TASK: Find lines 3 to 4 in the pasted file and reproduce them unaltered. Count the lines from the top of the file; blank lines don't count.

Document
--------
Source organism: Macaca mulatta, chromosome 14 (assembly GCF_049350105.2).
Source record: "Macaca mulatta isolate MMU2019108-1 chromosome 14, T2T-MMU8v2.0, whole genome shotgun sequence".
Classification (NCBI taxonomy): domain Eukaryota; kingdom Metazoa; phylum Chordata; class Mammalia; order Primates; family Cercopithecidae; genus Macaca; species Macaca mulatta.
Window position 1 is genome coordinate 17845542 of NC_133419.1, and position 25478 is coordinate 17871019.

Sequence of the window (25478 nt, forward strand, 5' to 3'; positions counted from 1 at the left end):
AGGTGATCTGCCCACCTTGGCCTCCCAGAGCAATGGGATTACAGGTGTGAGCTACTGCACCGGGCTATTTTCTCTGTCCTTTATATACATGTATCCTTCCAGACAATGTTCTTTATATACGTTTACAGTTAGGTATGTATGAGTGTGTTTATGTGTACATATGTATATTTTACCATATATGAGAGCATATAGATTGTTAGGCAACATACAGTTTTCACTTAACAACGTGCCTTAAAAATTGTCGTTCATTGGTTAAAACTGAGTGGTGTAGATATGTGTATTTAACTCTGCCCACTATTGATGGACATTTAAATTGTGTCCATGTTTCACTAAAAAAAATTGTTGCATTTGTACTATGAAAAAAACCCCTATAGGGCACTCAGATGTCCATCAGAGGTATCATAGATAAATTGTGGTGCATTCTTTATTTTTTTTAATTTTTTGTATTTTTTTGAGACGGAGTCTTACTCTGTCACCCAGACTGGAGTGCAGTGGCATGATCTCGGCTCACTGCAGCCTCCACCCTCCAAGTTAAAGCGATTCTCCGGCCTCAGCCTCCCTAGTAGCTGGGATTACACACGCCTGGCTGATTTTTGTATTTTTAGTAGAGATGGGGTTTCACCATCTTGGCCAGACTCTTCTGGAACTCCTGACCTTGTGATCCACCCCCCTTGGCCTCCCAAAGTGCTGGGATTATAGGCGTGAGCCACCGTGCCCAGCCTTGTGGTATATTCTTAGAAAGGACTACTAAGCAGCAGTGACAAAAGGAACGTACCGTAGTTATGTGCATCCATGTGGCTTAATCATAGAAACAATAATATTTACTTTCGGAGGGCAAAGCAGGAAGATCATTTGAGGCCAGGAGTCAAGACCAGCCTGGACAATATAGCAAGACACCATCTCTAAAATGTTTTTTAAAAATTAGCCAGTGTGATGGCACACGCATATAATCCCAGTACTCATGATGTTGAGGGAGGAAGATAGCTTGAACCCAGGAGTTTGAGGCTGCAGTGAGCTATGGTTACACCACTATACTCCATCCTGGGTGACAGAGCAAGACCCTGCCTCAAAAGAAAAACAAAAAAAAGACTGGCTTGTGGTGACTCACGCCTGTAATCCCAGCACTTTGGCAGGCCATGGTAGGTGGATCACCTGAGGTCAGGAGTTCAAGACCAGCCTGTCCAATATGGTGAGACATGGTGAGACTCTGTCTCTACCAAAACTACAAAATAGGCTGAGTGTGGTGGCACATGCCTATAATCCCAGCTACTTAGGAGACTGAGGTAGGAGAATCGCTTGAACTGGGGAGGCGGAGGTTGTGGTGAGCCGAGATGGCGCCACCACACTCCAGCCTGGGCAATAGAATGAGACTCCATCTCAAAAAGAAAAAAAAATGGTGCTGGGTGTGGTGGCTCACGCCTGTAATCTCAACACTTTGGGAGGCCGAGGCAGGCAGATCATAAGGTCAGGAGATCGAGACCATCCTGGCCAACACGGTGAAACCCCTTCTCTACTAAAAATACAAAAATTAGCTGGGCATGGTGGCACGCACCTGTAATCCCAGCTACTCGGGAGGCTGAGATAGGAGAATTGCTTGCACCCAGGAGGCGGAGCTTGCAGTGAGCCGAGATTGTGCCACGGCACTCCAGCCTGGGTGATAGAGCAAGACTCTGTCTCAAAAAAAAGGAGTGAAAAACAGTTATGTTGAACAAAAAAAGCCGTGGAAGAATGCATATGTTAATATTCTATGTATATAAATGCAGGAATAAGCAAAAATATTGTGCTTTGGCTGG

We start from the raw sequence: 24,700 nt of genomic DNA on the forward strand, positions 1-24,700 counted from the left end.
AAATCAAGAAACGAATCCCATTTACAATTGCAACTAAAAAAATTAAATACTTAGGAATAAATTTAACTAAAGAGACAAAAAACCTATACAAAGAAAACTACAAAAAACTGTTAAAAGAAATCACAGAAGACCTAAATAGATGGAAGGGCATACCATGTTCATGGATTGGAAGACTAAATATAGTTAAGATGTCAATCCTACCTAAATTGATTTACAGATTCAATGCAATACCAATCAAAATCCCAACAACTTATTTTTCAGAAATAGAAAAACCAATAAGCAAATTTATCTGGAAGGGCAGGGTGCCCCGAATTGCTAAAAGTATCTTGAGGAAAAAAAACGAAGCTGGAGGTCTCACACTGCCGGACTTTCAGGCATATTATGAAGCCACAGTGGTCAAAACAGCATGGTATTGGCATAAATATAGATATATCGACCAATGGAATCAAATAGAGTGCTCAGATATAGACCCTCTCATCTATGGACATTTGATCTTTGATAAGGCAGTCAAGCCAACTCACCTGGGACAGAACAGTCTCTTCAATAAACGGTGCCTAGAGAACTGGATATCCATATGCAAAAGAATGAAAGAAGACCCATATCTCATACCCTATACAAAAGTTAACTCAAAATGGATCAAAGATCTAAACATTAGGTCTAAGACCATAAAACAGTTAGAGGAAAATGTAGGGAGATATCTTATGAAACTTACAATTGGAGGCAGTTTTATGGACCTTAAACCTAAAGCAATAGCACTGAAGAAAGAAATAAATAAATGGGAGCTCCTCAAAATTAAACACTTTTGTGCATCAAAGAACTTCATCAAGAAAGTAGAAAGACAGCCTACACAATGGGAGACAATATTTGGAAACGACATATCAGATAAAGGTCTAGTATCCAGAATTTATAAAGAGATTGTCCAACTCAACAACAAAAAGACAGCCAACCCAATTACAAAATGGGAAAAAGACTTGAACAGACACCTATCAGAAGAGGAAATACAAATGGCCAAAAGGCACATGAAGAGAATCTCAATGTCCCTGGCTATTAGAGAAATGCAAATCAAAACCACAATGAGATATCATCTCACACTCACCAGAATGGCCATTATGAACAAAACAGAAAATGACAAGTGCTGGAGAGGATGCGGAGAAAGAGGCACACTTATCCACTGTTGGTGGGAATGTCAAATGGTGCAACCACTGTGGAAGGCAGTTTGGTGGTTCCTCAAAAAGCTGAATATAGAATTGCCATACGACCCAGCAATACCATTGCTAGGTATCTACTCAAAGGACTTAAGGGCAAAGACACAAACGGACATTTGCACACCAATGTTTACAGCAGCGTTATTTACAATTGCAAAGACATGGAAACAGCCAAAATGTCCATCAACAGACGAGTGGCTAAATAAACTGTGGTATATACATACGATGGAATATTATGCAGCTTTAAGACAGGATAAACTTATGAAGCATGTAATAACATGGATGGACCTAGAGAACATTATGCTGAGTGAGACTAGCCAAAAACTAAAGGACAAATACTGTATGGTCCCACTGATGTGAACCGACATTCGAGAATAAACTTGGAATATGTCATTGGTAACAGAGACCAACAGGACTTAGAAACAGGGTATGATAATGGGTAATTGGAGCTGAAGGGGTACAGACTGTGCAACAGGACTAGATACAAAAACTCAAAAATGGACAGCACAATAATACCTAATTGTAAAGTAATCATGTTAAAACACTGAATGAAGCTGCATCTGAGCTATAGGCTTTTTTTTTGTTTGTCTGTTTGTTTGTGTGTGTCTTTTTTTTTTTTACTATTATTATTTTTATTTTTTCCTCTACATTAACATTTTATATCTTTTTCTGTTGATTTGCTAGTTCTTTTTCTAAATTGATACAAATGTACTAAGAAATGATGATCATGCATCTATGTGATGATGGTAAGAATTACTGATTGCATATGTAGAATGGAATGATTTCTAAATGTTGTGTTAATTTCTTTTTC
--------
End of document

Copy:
Classification (NCBI taxonomy): domain Eukaryota; kingdom Metazoa; phylum Chordata; class Mammalia; order Primates; family Cercopithecidae; genus Macaca; species Macaca mulatta.
Window position 1 is genome coordinate 17845542 of NC_133419.1, and position 25478 is coordinate 17871019.